Natural diamonds have been discovered in just 35 countries. 

Australia, Botswana, Canada, Angola, Russia, and South Africa are among the countries that produce gem quality grade diamonds.

Natural diamonds can be found in two geological contexts. The majority are found in kimberlites, which are pipe-like structures formed by volcanic and tectonic action.

Alluvial deposits are the second geological source of diamonds. Diamonds weather over time  out of their kimberlite host rock and are carried away by floods and rivers. Diamonds are then deposited in the stream sands as these streams slow down.

Diamond production can range from a few thousand to a few million carats each year. For example, between 1981 and 1991, the Finsch mine in South Africa produced approximately 5 million carats per year, whereas the production at the Argyle mine in Australia peaked at around 39 million carats.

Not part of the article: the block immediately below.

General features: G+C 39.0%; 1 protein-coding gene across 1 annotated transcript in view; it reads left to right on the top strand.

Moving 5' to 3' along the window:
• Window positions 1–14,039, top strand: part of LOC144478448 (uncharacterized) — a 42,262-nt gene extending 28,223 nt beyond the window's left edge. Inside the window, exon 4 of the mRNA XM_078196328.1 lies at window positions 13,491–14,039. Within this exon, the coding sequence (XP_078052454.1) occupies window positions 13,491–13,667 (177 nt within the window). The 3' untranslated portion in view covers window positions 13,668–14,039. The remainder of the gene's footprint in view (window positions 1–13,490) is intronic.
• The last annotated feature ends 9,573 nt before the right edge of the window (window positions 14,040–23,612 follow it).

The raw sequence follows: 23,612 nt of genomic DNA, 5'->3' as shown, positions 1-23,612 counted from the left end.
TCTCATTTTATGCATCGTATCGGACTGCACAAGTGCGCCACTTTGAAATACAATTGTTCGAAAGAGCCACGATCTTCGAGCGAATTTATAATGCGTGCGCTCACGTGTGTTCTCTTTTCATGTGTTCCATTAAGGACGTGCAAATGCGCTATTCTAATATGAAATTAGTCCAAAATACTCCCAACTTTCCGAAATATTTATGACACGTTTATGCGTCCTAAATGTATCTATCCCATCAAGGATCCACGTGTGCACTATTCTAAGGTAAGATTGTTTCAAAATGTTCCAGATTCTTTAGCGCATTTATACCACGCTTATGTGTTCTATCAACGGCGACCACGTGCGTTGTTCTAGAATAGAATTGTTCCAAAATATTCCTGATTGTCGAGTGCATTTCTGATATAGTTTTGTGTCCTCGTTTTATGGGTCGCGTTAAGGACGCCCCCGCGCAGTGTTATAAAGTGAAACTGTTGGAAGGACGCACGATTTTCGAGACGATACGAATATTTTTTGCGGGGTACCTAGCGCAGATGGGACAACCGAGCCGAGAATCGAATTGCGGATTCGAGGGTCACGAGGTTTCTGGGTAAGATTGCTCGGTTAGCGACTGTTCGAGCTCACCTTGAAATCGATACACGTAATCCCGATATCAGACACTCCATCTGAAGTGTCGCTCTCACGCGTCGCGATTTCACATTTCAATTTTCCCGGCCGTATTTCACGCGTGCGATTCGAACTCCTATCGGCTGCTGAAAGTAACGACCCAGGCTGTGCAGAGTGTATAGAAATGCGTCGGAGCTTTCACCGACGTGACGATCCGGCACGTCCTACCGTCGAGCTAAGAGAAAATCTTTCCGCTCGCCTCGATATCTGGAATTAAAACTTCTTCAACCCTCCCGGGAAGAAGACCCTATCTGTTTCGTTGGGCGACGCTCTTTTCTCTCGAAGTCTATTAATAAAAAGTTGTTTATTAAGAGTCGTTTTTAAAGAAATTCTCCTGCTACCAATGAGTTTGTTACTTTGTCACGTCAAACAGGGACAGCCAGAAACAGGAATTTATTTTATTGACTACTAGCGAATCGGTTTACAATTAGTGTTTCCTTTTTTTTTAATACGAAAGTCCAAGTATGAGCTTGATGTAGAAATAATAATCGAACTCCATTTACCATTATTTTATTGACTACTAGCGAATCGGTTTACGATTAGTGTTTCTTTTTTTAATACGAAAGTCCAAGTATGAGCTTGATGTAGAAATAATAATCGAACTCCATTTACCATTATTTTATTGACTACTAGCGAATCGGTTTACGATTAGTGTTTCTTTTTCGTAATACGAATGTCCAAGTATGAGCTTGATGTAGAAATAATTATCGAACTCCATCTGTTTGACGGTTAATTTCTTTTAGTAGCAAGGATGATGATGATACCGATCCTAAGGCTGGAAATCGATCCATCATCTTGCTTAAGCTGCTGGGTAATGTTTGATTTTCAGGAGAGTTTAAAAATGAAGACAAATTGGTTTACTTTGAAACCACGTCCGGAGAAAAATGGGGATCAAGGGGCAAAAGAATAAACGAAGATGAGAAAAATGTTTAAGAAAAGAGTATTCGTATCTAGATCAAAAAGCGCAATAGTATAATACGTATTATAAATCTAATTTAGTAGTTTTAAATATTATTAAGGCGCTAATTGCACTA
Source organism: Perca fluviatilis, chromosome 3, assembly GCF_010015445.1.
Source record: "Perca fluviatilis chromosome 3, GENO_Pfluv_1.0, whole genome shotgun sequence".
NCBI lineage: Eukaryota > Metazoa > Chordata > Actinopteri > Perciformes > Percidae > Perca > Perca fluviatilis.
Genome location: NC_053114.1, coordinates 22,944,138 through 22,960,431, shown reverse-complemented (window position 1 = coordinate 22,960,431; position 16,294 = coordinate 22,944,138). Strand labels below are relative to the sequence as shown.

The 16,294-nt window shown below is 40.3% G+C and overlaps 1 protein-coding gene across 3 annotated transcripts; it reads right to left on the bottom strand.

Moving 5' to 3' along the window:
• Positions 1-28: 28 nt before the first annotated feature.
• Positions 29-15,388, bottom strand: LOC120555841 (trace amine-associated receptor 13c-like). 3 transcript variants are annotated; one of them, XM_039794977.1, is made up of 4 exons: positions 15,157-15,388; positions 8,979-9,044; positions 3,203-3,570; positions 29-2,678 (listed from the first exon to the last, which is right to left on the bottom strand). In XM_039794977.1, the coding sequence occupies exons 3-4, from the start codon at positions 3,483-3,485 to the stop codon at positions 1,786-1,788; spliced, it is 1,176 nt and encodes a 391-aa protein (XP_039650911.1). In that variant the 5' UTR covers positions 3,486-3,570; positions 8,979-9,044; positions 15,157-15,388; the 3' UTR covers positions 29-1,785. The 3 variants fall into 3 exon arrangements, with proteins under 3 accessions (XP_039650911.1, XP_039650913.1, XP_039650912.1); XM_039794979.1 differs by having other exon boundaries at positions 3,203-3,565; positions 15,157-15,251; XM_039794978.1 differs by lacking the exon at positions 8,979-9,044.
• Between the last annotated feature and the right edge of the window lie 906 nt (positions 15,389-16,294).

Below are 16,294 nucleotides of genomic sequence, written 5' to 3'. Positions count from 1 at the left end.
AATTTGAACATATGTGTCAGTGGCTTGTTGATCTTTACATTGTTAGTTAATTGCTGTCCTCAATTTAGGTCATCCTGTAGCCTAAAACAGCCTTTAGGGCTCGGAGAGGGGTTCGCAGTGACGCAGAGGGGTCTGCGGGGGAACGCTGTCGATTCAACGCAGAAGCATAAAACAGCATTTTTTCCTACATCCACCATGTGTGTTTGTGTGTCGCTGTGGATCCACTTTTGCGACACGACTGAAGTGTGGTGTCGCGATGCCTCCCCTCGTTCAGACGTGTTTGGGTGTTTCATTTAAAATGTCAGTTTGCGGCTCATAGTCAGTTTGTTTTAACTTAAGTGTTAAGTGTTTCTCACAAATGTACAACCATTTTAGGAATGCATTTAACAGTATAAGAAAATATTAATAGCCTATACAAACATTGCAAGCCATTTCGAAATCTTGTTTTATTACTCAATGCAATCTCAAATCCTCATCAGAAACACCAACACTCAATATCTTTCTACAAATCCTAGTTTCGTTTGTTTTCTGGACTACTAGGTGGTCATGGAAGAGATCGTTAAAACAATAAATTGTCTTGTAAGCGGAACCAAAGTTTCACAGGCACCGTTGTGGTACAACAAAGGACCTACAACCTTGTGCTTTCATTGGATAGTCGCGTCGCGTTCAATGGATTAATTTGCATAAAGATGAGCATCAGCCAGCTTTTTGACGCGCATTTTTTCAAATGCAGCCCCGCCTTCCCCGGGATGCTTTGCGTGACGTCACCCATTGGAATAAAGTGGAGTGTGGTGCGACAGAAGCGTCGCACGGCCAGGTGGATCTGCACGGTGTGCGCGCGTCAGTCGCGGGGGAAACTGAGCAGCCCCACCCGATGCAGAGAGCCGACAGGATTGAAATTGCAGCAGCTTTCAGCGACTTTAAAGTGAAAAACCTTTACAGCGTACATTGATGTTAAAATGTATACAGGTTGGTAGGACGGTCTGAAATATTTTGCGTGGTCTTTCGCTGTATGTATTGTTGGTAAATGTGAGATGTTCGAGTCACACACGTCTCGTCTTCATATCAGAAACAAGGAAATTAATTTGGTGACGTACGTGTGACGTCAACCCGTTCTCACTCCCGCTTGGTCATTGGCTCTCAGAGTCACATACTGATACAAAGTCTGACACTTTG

Only about 30% of diamond mines are underground. Because the expense of underground mining is much higher and the volume of ore recovered is much lower, the diamond ore must be of relatively high value. South African mines can reach depths of nearly 4 kilometres. 

Mine lifetimes in open pits can range from 2 to 50 years.